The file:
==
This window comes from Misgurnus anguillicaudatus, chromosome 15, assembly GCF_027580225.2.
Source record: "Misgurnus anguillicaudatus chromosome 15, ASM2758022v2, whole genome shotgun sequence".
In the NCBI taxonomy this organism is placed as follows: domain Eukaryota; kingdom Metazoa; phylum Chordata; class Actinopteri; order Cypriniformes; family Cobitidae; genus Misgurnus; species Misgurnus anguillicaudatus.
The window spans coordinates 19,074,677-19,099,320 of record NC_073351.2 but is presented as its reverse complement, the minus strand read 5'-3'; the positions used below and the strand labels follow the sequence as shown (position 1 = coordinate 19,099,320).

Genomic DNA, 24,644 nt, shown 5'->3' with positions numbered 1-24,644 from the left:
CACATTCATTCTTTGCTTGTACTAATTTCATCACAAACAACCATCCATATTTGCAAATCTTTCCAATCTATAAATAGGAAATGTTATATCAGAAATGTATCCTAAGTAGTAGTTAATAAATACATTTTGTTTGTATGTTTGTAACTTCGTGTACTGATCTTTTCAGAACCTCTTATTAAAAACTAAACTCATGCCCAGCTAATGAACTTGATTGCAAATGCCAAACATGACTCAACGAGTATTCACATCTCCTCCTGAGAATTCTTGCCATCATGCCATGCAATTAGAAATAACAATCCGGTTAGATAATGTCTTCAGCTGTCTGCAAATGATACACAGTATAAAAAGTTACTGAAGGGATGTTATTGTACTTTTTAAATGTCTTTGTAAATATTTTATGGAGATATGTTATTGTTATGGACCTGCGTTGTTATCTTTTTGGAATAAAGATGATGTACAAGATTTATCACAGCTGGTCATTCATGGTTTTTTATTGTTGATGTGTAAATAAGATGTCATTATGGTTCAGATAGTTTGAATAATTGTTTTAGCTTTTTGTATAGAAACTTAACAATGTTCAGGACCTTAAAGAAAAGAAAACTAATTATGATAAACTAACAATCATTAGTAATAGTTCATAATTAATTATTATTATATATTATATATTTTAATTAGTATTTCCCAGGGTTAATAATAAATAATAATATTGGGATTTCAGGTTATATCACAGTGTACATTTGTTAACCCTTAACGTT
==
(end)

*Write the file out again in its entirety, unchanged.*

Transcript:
This window comes from Misgurnus anguillicaudatus, chromosome 15, assembly GCF_027580225.2.
Source record: "Misgurnus anguillicaudatus chromosome 15, ASM2758022v2, whole genome shotgun sequence".
In the NCBI taxonomy this organism is placed as follows: domain Eukaryota; kingdom Metazoa; phylum Chordata; class Actinopteri; order Cypriniformes; family Cobitidae; genus Misgurnus; species Misgurnus anguillicaudatus.
The window spans coordinates 19,074,677-19,099,320 of record NC_073351.2 but is presented as its reverse complement, the minus strand read 5'-3'; the positions used below and the strand labels follow the sequence as shown (position 1 = coordinate 19,099,320).

Genomic DNA, 24,644 nt, shown 5'->3' with positions numbered 1-24,644 from the left:
CACATTCATTCTTTGCTTGTACTAATTTCATCACAAACAACCATCCATATTTGCAAATCTTTCCAATCTATAAATAGGAAATGTTATATCAGAAATGTATCCTAAGTAGTAGTTAATAAATACATTTTGTTTGTATGTTTGTAACTTCGTGTACTGATCTTTTCAGAACCTCTTATTAAAAACTAAACTCATGCCCAGCTAATGAACTTGATTGCAAATGCCAAACATGACTCAACGAGTATTCACATCTCCTCCTGAGAATTCTTGCCATCATGCCATGCAATTAGAAATAACAATCCGGTTAGATAATGTCTTCAGCTGTCTGCAAATGATACACAGTATAAAAAGTTACTGAAGGGATGTTATTGTACTTTTTAAATGTCTTTGTAAATATTTTATGGAGATATGTTATTGTTATGGACCTGCGTTGTTATCTTTTTGGAATAAAGATGATGTACAAGATTTATCACAGCTGGTCATTCATGGTTTTTTATTGTTGATGTGTAAATAAGATGTCATTATGGTTCAGATAGTTTGAATAATTGTTTTAGCTTTTTGTATAGAAACTTAACAATGTTCAGGACCTTAAAGAAAAGAAAACTAATTATGATAAACTAACAATCATTAGTAATAGTTCATAATTAATTATTATTATATATTATATATTTTAATTAGTATTTCCCAGGGTTAATAATAAATAATAATATTGGGATTTCAGGTTATATCACAGTGTACATTTGTTAACCCTTAACGTT